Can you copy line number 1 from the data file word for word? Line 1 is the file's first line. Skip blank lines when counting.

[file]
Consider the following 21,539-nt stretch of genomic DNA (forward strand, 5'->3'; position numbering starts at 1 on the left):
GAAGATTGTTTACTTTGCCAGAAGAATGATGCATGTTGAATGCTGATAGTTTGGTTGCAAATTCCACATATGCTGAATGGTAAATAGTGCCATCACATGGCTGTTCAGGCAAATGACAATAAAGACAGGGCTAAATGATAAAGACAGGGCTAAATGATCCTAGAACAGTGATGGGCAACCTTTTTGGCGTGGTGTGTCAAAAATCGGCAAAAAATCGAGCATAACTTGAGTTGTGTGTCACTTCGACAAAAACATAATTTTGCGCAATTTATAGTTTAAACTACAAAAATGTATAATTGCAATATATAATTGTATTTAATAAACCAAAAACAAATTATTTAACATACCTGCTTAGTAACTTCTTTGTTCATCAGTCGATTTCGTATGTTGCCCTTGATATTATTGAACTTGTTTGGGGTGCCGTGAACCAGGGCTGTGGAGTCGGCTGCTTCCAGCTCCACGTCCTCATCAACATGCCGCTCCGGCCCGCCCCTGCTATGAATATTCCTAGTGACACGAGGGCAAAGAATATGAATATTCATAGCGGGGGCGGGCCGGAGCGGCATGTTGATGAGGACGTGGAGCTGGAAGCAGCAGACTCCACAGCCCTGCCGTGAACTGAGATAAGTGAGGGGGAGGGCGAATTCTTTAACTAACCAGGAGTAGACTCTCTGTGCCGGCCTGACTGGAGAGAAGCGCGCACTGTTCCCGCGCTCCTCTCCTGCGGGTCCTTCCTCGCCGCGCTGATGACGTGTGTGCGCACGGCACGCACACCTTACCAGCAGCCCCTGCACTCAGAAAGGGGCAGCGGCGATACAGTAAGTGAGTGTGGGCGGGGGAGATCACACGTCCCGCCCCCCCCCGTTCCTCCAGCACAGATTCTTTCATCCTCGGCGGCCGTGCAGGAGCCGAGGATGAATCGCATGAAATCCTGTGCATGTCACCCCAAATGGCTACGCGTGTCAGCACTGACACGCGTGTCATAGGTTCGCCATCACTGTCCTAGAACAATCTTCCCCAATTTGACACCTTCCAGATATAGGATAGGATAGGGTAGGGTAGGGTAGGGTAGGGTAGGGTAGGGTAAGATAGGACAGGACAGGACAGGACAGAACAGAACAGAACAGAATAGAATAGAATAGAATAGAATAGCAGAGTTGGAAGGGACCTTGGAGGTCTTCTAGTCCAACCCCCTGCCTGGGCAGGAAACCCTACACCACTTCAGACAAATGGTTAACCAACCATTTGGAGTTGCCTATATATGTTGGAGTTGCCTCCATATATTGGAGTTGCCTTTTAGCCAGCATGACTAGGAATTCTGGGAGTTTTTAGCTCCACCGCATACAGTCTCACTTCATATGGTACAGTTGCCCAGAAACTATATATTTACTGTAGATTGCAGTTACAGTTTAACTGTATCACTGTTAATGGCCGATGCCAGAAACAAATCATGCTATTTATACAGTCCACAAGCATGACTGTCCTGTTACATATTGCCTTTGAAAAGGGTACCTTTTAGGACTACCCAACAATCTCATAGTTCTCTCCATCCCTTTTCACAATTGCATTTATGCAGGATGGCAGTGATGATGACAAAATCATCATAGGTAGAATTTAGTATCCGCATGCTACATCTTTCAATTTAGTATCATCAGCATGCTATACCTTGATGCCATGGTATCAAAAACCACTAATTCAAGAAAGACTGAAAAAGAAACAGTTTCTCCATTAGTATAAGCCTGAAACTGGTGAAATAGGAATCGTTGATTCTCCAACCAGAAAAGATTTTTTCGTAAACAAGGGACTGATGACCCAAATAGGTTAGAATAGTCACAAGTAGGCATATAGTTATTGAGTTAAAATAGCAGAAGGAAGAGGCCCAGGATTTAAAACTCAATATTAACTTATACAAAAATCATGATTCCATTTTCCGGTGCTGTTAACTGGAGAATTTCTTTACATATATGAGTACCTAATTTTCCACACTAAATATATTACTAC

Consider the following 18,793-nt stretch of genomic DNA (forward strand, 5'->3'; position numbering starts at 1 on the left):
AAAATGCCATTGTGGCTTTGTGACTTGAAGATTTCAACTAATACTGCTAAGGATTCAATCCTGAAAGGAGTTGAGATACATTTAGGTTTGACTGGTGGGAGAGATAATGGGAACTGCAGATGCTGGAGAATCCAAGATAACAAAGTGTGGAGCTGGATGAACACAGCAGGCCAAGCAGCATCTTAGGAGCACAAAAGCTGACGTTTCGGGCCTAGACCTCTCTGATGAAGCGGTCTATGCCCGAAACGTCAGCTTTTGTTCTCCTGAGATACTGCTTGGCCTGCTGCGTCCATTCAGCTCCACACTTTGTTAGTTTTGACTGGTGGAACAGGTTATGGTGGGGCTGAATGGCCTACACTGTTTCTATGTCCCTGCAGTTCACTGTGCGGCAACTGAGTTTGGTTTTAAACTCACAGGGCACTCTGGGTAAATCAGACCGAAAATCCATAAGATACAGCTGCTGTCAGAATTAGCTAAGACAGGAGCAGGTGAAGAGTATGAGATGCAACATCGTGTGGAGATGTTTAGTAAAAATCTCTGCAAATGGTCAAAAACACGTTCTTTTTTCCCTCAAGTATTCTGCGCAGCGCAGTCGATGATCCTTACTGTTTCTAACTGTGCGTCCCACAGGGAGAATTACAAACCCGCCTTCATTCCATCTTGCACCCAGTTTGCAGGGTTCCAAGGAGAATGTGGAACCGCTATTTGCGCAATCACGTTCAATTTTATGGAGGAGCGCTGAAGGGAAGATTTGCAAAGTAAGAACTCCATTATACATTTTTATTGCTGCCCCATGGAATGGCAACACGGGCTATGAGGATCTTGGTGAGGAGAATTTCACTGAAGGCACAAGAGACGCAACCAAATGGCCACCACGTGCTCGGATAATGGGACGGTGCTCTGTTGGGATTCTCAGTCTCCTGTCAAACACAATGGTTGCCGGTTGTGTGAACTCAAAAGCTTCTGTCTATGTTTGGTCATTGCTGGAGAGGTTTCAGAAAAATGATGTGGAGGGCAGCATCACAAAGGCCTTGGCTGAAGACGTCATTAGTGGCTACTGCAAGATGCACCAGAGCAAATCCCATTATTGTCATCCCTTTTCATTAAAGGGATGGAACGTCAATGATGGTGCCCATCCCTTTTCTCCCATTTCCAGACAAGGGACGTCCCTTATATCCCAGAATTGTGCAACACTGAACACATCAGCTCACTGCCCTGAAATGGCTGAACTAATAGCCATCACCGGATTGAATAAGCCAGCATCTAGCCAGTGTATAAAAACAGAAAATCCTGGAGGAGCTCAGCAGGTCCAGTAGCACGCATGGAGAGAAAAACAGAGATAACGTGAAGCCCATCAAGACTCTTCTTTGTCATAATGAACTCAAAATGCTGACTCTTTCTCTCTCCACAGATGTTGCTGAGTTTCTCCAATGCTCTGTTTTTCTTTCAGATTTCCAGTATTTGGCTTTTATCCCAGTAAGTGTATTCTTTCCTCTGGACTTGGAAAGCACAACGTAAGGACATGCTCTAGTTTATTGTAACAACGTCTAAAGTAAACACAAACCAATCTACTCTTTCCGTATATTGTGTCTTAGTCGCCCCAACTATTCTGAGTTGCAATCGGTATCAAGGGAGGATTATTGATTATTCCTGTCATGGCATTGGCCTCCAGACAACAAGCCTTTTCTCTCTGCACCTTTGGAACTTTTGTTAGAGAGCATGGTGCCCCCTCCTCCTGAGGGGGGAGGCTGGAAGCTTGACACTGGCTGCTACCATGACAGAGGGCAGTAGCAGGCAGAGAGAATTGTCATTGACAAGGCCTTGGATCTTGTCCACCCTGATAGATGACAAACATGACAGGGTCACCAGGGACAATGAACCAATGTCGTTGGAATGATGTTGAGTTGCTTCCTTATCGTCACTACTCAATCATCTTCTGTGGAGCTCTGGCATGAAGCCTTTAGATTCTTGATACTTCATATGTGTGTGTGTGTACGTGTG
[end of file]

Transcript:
Consider the following 21,539-nt stretch of genomic DNA (forward strand, 5'->3'; position numbering starts at 1 on the left):